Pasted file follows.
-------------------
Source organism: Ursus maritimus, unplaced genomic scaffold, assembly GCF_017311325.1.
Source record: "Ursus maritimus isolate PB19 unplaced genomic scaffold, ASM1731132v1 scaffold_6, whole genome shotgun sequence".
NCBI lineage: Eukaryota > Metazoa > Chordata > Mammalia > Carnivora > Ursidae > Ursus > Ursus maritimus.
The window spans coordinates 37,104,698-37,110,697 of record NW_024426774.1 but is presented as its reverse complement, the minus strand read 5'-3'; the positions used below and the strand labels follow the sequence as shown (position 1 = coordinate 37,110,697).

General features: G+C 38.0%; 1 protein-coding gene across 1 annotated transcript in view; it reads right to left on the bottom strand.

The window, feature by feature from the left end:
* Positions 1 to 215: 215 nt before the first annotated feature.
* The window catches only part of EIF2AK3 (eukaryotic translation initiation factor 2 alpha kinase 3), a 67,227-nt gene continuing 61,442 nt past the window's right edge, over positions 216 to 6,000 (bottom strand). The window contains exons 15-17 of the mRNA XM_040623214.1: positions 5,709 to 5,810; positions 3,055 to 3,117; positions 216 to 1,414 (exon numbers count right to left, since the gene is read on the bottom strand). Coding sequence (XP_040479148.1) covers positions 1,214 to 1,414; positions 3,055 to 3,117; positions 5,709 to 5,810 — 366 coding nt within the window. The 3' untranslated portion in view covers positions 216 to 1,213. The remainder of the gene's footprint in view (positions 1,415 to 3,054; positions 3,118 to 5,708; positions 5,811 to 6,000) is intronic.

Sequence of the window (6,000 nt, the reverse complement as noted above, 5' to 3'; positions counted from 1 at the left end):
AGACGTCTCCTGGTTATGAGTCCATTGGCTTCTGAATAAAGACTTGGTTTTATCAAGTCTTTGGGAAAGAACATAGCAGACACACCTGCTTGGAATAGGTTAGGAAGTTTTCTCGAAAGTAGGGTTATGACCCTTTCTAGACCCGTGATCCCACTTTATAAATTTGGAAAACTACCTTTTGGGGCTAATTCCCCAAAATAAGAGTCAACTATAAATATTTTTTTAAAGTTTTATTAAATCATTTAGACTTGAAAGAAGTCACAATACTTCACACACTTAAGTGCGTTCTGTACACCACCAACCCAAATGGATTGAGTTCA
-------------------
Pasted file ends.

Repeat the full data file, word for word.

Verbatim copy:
Source organism: Ursus maritimus, unplaced genomic scaffold, assembly GCF_017311325.1.
Source record: "Ursus maritimus isolate PB19 unplaced genomic scaffold, ASM1731132v1 scaffold_6, whole genome shotgun sequence".
NCBI lineage: Eukaryota > Metazoa > Chordata > Mammalia > Carnivora > Ursidae > Ursus > Ursus maritimus.
The window spans coordinates 37,104,698-37,110,697 of record NW_024426774.1 but is presented as its reverse complement, the minus strand read 5'-3'; the positions used below and the strand labels follow the sequence as shown (position 1 = coordinate 37,110,697).

General features: G+C 38.0%; 1 protein-coding gene across 1 annotated transcript in view; it reads right to left on the bottom strand.

The window, feature by feature from the left end:
* Positions 1 to 215: 215 nt before the first annotated feature.
* The window catches only part of EIF2AK3 (eukaryotic translation initiation factor 2 alpha kinase 3), a 67,227-nt gene continuing 61,442 nt past the window's right edge, over positions 216 to 6,000 (bottom strand). The window contains exons 15-17 of the mRNA XM_040623214.1: positions 5,709 to 5,810; positions 3,055 to 3,117; positions 216 to 1,414 (exon numbers count right to left, since the gene is read on the bottom strand). Coding sequence (XP_040479148.1) covers positions 1,214 to 1,414; positions 3,055 to 3,117; positions 5,709 to 5,810 — 366 coding nt within the window. The 3' untranslated portion in view covers positions 216 to 1,213. The remainder of the gene's footprint in view (positions 1,415 to 3,054; positions 3,118 to 5,708; positions 5,811 to 6,000) is intronic.

Sequence of the window (6,000 nt, the reverse complement as noted above, 5' to 3'; positions counted from 1 at the left end):
AGACGTCTCCTGGTTATGAGTCCATTGGCTTCTGAATAAAGACTTGGTTTTATCAAGTCTTTGGGAAAGAACATAGCAGACACACCTGCTTGGAATAGGTTAGGAAGTTTTCTCGAAAGTAGGGTTATGACCCTTTCTAGACCCGTGATCCCACTTTATAAATTTGGAAAACTACCTTTTGGGGCTAATTCCCCAAAATAAGAGTCAACTATAAATATTTTTTTAAAGTTTTATTAAATCATTTAGACTTGAAAGAAGTCACAATACTTCACACACTTAAGTGCGTTCTGTACACCACCAACCCAAATGGATTGAGTTCA